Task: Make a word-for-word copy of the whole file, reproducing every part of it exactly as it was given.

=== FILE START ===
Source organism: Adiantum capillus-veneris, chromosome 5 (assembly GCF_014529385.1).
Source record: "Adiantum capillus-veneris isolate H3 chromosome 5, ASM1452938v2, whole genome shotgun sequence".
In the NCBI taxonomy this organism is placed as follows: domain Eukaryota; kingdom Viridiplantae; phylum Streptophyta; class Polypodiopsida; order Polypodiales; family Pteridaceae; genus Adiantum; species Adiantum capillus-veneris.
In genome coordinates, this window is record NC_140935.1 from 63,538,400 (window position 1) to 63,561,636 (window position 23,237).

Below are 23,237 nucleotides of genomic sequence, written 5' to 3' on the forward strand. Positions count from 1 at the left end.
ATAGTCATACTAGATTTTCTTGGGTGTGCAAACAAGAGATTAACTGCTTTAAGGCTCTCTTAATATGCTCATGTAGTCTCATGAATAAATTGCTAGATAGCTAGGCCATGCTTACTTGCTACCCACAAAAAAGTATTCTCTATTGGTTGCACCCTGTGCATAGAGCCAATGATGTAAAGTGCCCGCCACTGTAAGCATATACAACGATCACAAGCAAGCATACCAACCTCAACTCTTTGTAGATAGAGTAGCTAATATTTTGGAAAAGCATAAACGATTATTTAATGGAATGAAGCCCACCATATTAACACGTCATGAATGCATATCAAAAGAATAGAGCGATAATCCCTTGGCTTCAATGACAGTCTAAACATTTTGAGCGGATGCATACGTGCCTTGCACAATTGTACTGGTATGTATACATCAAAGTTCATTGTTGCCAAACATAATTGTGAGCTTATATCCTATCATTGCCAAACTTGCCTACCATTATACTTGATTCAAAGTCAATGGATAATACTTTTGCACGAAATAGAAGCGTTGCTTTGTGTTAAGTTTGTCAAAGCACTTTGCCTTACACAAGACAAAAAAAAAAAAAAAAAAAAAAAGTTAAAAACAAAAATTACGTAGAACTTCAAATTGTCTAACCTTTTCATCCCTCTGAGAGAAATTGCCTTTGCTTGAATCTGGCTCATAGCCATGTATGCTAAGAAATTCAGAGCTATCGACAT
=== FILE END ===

Source organism: Adiantum capillus-veneris, chromosome 5 (assembly GCF_014529385.1).
Source record: "Adiantum capillus-veneris isolate H3 chromosome 5, ASM1452938v2, whole genome shotgun sequence".
In the NCBI taxonomy this organism is placed as follows: domain Eukaryota; kingdom Viridiplantae; phylum Streptophyta; class Polypodiopsida; order Polypodiales; family Pteridaceae; genus Adiantum; species Adiantum capillus-veneris.
In genome coordinates, this window is record NC_140935.1 from 63,538,400 (window position 1) to 63,561,636 (window position 23,237).

Below are 23,237 nucleotides of genomic sequence, written 5' to 3' on the forward strand. Positions count from 1 at the left end.
ATAGTCATACTAGATTTTCTTGGGTGTGCAAACAAGAGATTAACTGCTTTAAGGCTCTCTTAATATGCTCATGTAGTCTCATGAATAAATTGCTAGATAGCTAGGCCATGCTTACTTGCTACCCACAAAAAAGTATTCTCTATTGGTTGCACCCTGTGCATAGAGCCAATGATGTAAAGTGCCCGCCACTGTAAGCATATACAACGATCACAAGCAAGCATACCAACCTCAACTCTTTGTAGATAGAGTAGCTAATATTTTGGAAAAGCATAAACGATTATTTAATGGAATGAAGCCCACCATATTAACACGTCATGAATGCATATCAAAAGAATAGAGCGATAATCCCTTGGCTTCAATGACAGTCTAAACATTTTGAGCGGATGCATACGTGCCTTGCACAATTGTACTGGTATGTATACATCAAAGTTCATTGTTGCCAAACATAATTGTGAGCTTATATCCTATCATTGCCAAACTTGCCTACCATTATACTTGATTCAAAGTCAATGGATAATACTTTTGCACGAAATAGAAGCGTTGCTTTGTGTTAAGTTTGTCAAAGCACTTTGCCTTACACAAGACAAAAAAAAAAAAAAAAAAAAAAAGTTAAAAACAAAAATTACGTAGAACTTCAAATTGTCTAACCTTTTCATCCCTCTGAGAGAAATTGCCTTTGCTTGAATCTGGCTCATAGCCATGTATGCTAAGAAATTCAGAGCTATCGACAT